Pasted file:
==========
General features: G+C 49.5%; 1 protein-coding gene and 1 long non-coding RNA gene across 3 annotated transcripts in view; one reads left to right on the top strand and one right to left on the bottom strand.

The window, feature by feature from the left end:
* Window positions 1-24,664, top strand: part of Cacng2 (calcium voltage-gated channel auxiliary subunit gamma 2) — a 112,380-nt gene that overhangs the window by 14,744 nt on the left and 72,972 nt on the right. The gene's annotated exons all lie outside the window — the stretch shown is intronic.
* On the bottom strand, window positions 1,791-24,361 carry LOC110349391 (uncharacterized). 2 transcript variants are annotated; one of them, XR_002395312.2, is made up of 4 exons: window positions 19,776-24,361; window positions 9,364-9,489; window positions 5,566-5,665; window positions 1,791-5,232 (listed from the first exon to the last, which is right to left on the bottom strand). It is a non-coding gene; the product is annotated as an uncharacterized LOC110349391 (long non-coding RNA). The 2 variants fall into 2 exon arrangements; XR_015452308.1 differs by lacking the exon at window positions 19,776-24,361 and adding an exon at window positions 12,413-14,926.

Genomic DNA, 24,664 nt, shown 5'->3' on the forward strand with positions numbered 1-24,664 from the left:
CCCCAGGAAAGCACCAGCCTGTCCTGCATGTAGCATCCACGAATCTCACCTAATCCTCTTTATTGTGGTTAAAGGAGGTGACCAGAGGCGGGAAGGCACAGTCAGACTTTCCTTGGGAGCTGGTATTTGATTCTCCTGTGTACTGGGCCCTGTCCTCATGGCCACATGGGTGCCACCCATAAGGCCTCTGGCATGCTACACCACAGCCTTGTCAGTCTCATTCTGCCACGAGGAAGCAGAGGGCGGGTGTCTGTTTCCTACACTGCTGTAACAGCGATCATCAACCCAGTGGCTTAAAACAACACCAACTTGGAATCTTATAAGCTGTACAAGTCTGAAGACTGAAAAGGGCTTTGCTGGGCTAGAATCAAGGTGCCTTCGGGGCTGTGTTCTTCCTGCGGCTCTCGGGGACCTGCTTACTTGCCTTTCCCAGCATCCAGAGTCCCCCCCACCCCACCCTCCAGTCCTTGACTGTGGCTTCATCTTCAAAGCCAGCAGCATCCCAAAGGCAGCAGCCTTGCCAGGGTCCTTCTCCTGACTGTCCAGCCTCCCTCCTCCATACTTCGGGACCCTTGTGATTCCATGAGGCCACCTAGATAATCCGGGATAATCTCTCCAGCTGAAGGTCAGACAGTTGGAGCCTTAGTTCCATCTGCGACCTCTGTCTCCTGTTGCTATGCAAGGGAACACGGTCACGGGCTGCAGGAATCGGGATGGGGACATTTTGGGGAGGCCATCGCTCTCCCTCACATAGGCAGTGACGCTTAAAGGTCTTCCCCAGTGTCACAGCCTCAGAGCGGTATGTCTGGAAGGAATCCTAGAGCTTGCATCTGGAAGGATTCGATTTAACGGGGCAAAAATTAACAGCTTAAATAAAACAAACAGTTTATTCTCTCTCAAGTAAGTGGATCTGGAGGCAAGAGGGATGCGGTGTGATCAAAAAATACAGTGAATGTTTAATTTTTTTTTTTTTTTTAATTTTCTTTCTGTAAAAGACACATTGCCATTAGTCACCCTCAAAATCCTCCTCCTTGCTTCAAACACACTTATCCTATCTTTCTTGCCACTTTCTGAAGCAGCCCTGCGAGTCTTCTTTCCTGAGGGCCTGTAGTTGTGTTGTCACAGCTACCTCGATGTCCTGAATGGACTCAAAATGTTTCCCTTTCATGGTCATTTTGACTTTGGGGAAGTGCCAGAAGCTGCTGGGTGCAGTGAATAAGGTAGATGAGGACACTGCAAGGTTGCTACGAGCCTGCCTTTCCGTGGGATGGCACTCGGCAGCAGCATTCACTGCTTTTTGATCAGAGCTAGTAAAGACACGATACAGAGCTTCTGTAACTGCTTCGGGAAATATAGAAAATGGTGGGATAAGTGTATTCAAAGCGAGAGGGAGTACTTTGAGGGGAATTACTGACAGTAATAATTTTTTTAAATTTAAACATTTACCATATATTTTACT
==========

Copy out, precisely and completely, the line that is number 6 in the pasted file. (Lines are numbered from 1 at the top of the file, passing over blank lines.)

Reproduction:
CCCCAGGAAAGCACCAGCCTGTCCTGCATGTAGCATCCACGAATCTCACCTAATCCTCTTTATTGTGGTTAAAGGAGGTGACCAGAGGCGGGAAGGCACAGTCAGACTTTCCTTGGGAGCTGGTATTTGATTCTCCTGTGTACTGGGCCCTGTCCTCATGGCCACATGGGTGCCACCCATAAGGCCTCTGGCATGCTACACCACAGCCTTGTCAGTCTCATTCTGCCACGAGGAAGCAGAGGGCGGGTGTCTGTTTCCTACACTGCTGTAACAGCGATCATCAACCCAGTGGCTTAAAACAACACCAACTTGGAATCTTATAAGCTGTACAAGTCTGAAGACTGAAAAGGGCTTTGCTGGGCTAGAATCAAGGTGCCTTCGGGGCTGTGTTCTTCCTGCGGCTCTCGGGGACCTGCTTACTTGCCTTTCCCAGCATCCAGAGTCCCCCCCACCCCACCCTCCAGTCCTTGACTGTGGCTTCATCTTCAAAGCCAGCAGCATCCCAAAGGCAGCAGCCTTGCCAGGGTCCTTCTCCTGACTGTCCAGCCTCCCTCCTCCATACTTCGGGACCCTTGTGATTCCATGAGGCCACCTAGATAATCCGGGATAATCTCTCCAGCTGAAGGTCAGACAGTTGGAGCCTTAGTTCCATCTGCGACCTCTGTCTCCTGTTGCTATGCAAGGGAACACGGTCACGGGCTGCAGGAATCGGGATGGGGACATTTTGGGGAGGCCATCGCTCTCCCTCACATAGGCAGTGACGCTTAAAGGTCTTCCCCAGTGTCACAGCCTCAGAGCGGTATGTCTGGAAGGAATCCTAGAGCTTGCATCTGGAAGGATTCGATTTAACGGGGCAAAAATTAACAGCTTAAATAAAACAAACAGTTTATTCTCTCTCAAGTAAGTGGATCTGGAGGCAAGAGGGATGCGGTGTGATCAAAAAATACAGTGAATGTTTAATTTTTTTTTTTTTTTTAATTTTCTTTCTGTAAAAGACACATTGCCATTAGTCACCCTCAAAATCCTCCTCCTTGCTTCAAACACACTTATCCTATCTTTCTTGCCACTTTCTGAAGCAGCCCTGCGAGTCTTCTTTCCTGAGGGCCTGTAGTTGTGTTGTCACAGCTACCTCGATGTCCTGAATGGACTCAAAATGTTTCCCTTTCATGGTCATTTTGACTTTGGGGAAGTGCCAGAAGCTGCTGGGTGCAGTGAATAAGGTAGATGAGGACACTGCAAGGTTGCTACGAGCCTGCCTTTCCGTGGGATGGCACTCGGCAGCAGCATTCACTGCTTTTTGATCAGAGCTAGTAAAGACACGATACAGAGCTTCTGTAACTGCTTCGGGAAATATAGAAAATGGTGGGATAAGTGTATTCAAAGCGAGAGGGAGTACTTTGAGGGGAATTACTGACAGTAATAATTTTTTTAAATTTAAACATTTACCATATATTTTACT